“The Power of the Host is in creating an event that is both enjoyable and productive” I learned from both President Clinton and Secretary Clinton that creating and event is about helping guests solidify partnerships and the ability to help them create and turn ideas into realities at what are sometimes seemingly ‘social’ occasions. For example, the foundation for DreamWorks was laid when the Clintons invited Steven Spielberg, Jeffrey Katzenberg and David Geffen to the 1994 State Dinner of Boris Yeltsin. In black tie, far way from Hollywood, a board room or studio lot, Steven, Jeffrey and David Ate, Drank and turned an idea into a reality as just 13 days later they announced what would be come one of the most successful studios in history – DreamWorks. The Clintons goal to create that positive productive atmosphere by bringing people together, by being the connectors and networking that helps others, was one of the inspirations for me to write Eat, Drink & Succeed: the Networking Power of Social Events. It is filled with positive, behind-the-scenes stories from the White House, Oprah Winfrey and beyond providing tools and techniques, teaching people of all ages both professionally and personally to Eat, Drink AND Succeed!
What is your favorite memory from planning events at the White House as the director of events? There were many incredible events through the more than 1,000 I was part of – such as those on the world stage like State Dinners, NATO’s 50th Anniversary, America’s Millennium Celebration, the Concert of the Century, press conferences…even a carnival on the South Lawn.
But one that has always stood out for me had no fanfare and no press coverage because we didn’t allow it. In fact, no one hardly knew about it except a few. An incredible organization called the Children’s Miracle Network brought serious or terminally ill children with their families to Washington DC once a year and would always request a White House Tour. We would, of course, arrange a private tour for this group of about 50 special visitors. Without their knowledge, the president – if in town – would stop on their tour as a complete surprise and spend almost an hour with these kids and their families talking to them about the history of the White House, making pictures with their families, high fiving and just doing a lot of smiling.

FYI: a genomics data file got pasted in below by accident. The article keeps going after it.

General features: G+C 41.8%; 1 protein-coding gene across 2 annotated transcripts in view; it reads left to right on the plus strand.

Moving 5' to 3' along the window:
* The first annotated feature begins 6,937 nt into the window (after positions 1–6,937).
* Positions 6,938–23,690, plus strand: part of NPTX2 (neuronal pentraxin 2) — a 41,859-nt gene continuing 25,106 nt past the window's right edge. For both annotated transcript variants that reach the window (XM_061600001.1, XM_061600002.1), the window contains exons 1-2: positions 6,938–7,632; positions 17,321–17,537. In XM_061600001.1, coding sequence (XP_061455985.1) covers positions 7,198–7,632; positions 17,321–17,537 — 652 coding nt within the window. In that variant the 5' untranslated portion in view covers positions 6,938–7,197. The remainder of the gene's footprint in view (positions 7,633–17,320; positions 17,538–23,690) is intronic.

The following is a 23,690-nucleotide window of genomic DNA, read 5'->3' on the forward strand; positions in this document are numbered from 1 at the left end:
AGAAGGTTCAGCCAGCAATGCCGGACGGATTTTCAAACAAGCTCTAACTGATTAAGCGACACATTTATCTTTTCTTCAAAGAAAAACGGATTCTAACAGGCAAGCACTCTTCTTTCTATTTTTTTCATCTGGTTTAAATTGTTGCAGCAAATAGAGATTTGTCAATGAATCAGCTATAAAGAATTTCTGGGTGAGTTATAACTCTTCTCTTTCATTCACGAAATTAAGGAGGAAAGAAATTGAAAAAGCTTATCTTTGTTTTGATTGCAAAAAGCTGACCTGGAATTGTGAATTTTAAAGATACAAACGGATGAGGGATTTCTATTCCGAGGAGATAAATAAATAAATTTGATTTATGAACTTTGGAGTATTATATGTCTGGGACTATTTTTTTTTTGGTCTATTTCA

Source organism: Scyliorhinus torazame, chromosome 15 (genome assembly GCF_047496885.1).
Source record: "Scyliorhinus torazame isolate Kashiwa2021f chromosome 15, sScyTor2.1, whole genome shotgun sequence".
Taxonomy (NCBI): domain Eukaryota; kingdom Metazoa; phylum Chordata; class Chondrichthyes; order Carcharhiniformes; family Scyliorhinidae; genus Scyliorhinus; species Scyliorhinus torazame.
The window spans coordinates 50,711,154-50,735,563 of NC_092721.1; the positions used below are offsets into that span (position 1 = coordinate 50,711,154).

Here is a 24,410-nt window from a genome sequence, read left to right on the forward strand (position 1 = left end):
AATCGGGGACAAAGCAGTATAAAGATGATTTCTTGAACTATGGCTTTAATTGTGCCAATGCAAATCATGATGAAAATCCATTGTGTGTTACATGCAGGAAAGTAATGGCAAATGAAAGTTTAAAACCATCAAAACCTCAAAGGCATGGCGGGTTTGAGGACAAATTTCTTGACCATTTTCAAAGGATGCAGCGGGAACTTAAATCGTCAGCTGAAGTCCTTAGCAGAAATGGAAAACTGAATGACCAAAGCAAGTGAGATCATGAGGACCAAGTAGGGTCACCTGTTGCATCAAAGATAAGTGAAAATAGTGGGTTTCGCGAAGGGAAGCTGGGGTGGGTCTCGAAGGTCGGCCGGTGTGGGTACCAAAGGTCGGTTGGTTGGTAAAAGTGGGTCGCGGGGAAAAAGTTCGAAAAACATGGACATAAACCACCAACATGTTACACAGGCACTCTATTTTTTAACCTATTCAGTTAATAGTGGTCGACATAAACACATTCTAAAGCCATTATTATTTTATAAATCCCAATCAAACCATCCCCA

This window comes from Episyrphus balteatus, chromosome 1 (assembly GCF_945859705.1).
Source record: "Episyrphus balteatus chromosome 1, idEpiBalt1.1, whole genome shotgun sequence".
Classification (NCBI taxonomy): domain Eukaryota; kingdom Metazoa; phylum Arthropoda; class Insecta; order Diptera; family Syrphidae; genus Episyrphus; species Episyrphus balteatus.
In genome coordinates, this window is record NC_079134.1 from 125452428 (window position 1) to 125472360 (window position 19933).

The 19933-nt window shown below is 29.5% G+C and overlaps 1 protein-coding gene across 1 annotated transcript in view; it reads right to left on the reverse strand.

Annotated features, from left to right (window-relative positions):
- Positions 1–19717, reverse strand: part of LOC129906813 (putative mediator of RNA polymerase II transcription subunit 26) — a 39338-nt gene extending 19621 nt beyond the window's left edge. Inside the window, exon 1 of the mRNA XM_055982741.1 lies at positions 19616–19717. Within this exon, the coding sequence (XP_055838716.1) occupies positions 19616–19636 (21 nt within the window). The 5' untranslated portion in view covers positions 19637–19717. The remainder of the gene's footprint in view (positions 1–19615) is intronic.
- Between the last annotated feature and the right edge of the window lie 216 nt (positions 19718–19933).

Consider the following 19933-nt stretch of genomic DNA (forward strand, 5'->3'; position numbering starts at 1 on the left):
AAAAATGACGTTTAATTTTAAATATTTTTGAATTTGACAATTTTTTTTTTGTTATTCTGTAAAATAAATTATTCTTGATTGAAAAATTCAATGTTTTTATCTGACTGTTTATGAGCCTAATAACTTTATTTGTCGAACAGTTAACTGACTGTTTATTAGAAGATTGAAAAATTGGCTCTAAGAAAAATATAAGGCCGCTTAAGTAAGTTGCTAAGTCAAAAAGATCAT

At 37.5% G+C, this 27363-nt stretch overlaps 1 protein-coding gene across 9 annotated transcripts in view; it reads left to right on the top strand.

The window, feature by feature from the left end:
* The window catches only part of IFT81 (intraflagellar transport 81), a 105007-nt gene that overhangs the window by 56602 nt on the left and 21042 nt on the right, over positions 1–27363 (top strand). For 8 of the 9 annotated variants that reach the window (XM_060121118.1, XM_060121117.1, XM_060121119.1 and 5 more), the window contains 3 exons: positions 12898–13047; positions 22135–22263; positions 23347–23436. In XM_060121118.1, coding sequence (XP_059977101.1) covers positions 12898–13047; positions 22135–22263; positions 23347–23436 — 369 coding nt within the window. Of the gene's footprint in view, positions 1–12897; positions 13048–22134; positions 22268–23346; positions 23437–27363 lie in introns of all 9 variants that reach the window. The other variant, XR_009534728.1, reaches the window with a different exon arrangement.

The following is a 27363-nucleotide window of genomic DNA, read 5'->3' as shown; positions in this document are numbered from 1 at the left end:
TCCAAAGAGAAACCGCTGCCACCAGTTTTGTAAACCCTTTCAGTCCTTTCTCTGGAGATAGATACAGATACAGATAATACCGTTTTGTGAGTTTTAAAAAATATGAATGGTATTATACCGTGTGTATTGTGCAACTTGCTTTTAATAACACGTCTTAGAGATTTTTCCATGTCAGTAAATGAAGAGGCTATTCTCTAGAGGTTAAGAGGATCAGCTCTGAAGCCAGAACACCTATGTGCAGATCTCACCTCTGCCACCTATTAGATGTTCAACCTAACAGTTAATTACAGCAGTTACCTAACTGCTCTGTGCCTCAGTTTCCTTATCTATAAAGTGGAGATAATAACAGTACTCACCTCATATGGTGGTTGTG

Well there it was – a moment that transcends all other splashy star studded events and that was to think we were able to create an hour or two where these kids weren’t in a hospital room and parents weren’t thinking about what’s next but simply living in the moment with the president at the White House where it was all about them and the experience – not the illness they were facing. And then the president would eventually go back to his office – with no fanfare and no press.
That time with the families wasn’t a press event to the president because there wasn’t any – it was quite simply about also being a parent or a kid in high school. President Clinton even got to meet President Kennedy in the Rose Garden. He always remembered what that meant to him and how these families moved him. So there he was, simply being present, involved and creating a moment for those kids and their families. It still remains one of my favorites for that very reason. No matter what event we are creating, we are creating experiences and that is what we were able to do that day – no celebrities or fanfare required.
Tickets for the May 29th event are $75-$95 and available by clicking here. Proceeds benefit Step Up Women’s Network to help sponsor our goal of 10 underserved teen girls in Chicago. Chicago’s most influential women will come together for an exclusive evening of networking, philanthropy, shopping, fashion and wine. Guests will shop luxury retailers, savor delicious hors d’oeuvres and sip fine wines. The event highlight will be a fashion show presented by Nicole Miller, emceed by Laura Schwartz, Former White House director of events and author of Eat, Drink & Succeed and local community leaders Bethany McLean, Gina Marotta, Michelle Molise, Tsi-tsi-ki Felix, Elise Hofer and Shalanda Holmes walking the runway showcasing the 2013 Spring/Summer collection.